|Title||Review of fisheries resource use and status in the Madeira River basin (Brazil, Bolivia and Peru) before the hydroelectric dam’s completion|
|Publication Type||Journal Article|
|Year of Publication||2018|
|Authors||Doria, CRC, Duponchelle, F, Lima, MAL, A Vásquez, G, Carvajal-Vallejos, F, C Méndez, C, Catarino, MF, Freitas, CEC, Vega, B, Van Damme, PA|
|Journal||Reviews in Fisheries Science & Aquaculture|
The Madeira River, which drains one of the major tributary river basins of the upper Amazon, contributes to small-scale fisheries in Peru, Bolivia, and Brazil. This paper provides a base-line of fisheries resources and their status in six sub-basins of the Madeira River: upper Madre de Dios River basin (Peru), Beni and Mamoré River basins (Bolivia), Iténez or Guaporé River basin (Bolivia and Brazil), middle Madeira, and (two sections of the) lower Madeira River (Brazil). Data were collected between 2009 and 2011, before the completion of two hydroelectric dams in the Brazilian portion of the basin. Biophysical, social, and biological indicators were used to characterize the fisheries. The results show an overall small-scale multispecies fisheries pattern but with notorious differences between the Madeira sub-basins. The Beni and Mamoré sub-basin shows the largest flooded area, with associated higher total fisheries yields. Trophic level of the catch, diversity, and mean weight of fish caught were shown to be very sensitive to exploitation level, river water type (white or clear water), flooded area, and the introduction of Arapaima gigas in Bolivia. The Bolivian fisheries are characterized by less exploited stocks, whereas stocks in Peru and Brazil show signs of intensive exploitation, resulting in fisheries of smaller bodied, lower trophic-level species. Landing data in the upper basin show a predominant reliance on migrating fish resources, which might be vulnerable to the construction of dams. These data serve as a baseline to evaluate anthropogenic impacts on the Madeira River basin fisheries in the future.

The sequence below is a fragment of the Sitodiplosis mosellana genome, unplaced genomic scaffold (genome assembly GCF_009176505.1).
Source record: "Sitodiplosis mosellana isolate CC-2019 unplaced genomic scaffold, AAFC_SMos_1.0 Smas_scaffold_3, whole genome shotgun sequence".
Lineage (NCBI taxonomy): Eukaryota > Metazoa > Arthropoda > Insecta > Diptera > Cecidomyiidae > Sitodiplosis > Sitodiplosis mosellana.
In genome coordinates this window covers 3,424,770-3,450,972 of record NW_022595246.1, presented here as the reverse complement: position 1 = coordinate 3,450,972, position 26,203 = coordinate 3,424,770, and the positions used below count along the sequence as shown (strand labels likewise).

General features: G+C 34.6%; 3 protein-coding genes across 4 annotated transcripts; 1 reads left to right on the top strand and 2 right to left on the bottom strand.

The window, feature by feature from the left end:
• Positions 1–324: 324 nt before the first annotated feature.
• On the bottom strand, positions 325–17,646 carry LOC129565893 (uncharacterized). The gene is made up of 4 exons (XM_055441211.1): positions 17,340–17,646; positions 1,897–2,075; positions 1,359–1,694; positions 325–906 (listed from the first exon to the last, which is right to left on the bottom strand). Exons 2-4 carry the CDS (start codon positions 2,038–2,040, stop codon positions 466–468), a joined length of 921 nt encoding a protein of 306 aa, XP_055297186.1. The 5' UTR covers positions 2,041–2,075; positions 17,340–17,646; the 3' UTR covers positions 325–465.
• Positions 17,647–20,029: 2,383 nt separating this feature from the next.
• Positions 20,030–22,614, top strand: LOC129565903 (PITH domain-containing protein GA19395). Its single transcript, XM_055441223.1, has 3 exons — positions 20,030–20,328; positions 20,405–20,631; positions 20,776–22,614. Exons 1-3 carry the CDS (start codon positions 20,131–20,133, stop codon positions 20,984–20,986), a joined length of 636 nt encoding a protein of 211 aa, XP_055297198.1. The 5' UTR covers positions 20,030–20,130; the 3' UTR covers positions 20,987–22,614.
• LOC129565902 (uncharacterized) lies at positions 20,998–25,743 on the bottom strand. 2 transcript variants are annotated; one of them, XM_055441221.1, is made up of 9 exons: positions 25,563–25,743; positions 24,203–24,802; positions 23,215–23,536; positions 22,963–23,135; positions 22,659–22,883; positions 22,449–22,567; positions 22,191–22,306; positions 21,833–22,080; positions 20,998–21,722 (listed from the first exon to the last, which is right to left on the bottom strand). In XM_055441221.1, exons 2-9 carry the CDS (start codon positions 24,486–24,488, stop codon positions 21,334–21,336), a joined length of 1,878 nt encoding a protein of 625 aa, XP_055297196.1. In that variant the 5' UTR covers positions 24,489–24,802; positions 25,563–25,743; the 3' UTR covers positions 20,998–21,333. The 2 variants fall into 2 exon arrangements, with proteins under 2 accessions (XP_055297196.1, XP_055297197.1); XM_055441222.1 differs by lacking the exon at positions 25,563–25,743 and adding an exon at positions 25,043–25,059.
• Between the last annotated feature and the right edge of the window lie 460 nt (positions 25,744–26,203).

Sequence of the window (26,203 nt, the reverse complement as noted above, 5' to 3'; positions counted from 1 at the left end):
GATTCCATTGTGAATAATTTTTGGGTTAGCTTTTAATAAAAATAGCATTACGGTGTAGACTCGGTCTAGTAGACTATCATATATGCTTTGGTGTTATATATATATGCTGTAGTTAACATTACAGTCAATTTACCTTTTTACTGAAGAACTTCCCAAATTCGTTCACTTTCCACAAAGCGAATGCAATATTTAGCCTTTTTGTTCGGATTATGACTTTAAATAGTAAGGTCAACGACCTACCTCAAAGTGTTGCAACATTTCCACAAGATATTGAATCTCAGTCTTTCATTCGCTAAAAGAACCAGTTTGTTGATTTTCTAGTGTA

KEYWORDS: Amazon, freshwater ecosystem, trophic level, diversity, fish catch